I love having a vacation practically every 7 weeks. True, it would be very nice to have paychecks to finance my vacations, but all the same it is nice to have some time off. I am in England right now visiting Zach at Oxford, before heading back to France for the weekend then on to Venice. Though the channel is not that wide, the differences between Paris and London are immediately obvious when you step off the train. Just driving through London I was struck by the utter order of it all. Sometimes in Paris I wonder if every single house, building and road were assembled regardless of the others than stapled together in a totally haphazard fashion. It is a magical eclectic jumble of beautiful objects. London flew by the bus window in a contrasting delightful blur of ordered streets, brightly painted doors, and well followed traffic signals. While I was waiting in line to buy my ticket to Oxford, a man came up and asked politely if he could cut al of us in the line to buy a ticket and catch a bus about to leave. Of course we let him, though I inwardly smiled as I thought that if we were in France he would probably be respected more for just cutting unnoticed than asking.
Oxford is truly one of the loveliest cities I have ever been in. Paris strikes one as something enchanting and captivating that takes your breath away. Oxford on the other hand is just quietly, but confidently, perfect. Zach has a huge paper due tomorrow, so I have had lots of time to explore on my own over the past couple days. I visited a couple years ago when my friend Bethany was studying abroad, so the first day was spent revisiting fond spots. I strolled around Christ Church Meadows, reveling in being surrounded by the un-manicured expanses of green. I saw some swans, property of the queen of course. If the queen also owns what the swans leave behind than I have officially stolen royal property. Zach and I attended formal dinner at University College with a friend of his and I so enjoyed the tradition and ceremony that exists for no other point (in my opinion) than merely to be there. Oxford is an elite bubble of academic excellence, but while you are there you forget that, and it really does seem natural that everyone can read Latin and can speak 4 languages. Every college has beautiful buildings, and while Zach insists that his is not one of the most attractive ones, I have still included some pictures.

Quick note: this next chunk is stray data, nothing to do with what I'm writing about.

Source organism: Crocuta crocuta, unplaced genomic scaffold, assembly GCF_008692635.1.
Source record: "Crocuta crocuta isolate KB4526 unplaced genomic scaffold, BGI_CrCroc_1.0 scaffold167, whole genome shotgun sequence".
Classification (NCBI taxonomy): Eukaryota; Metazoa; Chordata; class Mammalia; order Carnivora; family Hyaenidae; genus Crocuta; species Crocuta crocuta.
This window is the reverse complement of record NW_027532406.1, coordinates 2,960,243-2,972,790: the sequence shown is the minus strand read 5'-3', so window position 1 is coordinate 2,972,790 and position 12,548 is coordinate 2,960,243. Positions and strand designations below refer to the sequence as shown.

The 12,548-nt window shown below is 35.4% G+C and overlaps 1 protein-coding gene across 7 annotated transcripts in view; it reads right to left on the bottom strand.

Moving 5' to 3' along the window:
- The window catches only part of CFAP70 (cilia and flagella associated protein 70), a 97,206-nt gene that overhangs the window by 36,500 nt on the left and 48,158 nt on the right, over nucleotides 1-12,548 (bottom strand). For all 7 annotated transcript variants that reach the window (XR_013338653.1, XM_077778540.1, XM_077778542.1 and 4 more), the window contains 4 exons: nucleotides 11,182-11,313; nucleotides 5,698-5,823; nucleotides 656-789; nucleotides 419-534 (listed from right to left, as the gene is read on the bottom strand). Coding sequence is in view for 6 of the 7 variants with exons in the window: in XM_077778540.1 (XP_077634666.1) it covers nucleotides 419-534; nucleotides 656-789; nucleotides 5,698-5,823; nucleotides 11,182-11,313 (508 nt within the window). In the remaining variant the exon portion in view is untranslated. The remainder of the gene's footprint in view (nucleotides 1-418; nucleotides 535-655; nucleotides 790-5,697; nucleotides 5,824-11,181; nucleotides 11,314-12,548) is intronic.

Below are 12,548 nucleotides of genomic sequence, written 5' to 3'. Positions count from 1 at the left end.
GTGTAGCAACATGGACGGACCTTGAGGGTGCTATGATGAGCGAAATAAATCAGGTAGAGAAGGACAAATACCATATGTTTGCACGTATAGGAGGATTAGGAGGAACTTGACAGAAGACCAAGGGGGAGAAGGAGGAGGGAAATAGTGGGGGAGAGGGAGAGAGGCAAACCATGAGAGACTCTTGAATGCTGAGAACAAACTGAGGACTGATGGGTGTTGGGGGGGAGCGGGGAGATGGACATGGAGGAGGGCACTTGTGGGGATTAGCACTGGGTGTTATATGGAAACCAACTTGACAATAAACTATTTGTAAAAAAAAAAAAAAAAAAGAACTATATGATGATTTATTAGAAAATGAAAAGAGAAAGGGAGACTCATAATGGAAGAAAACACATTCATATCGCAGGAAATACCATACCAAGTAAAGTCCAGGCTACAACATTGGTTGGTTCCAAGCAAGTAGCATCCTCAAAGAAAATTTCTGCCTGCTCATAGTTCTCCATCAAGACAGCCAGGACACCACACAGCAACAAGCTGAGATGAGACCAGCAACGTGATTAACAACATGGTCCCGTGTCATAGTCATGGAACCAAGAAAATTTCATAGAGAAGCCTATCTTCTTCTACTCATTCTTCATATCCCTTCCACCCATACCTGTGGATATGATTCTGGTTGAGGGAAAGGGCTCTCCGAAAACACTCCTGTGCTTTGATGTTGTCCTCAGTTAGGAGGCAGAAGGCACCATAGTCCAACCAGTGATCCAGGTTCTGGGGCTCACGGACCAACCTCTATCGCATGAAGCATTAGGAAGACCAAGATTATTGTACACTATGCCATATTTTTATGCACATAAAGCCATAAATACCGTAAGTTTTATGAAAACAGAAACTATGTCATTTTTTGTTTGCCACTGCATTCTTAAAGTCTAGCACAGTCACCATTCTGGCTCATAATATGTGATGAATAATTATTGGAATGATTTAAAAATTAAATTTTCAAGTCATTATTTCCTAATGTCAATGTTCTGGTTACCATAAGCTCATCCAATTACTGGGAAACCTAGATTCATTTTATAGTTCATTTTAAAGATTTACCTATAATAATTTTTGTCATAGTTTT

Of course, my visited has been punctuated with many visits to Ben’s Cookies, quite possibly the greatest cookies on earth. I also took the recommendation from a friend and had tea and exquisite scones at The Rose. I sat and read my Oxford purchase of Charles Dickens’ Little Dorrit. Who could visit Oxford and not purchase a book> Academia is contagious and I have gone on a Victorian literature kick while in Paris. Tonight I made dinner for Zach and a friend, and truly the best part of this visit is spending time with him. We commiserated about common European observations, mainly that Americans have our flaws, but we are efficient. We like deadlines, and problems get addressed and solved quickly. France and England operate in slower, and more paperwork intense, manner. Zach is still not in the possession of a package mailed almost a month ago and in Oxford for the past 3 weeks. Frustrating. Still, it is perhaps this same ideology that fosters vacations ever 8 weeks and long tea times on gray autumn afternoons.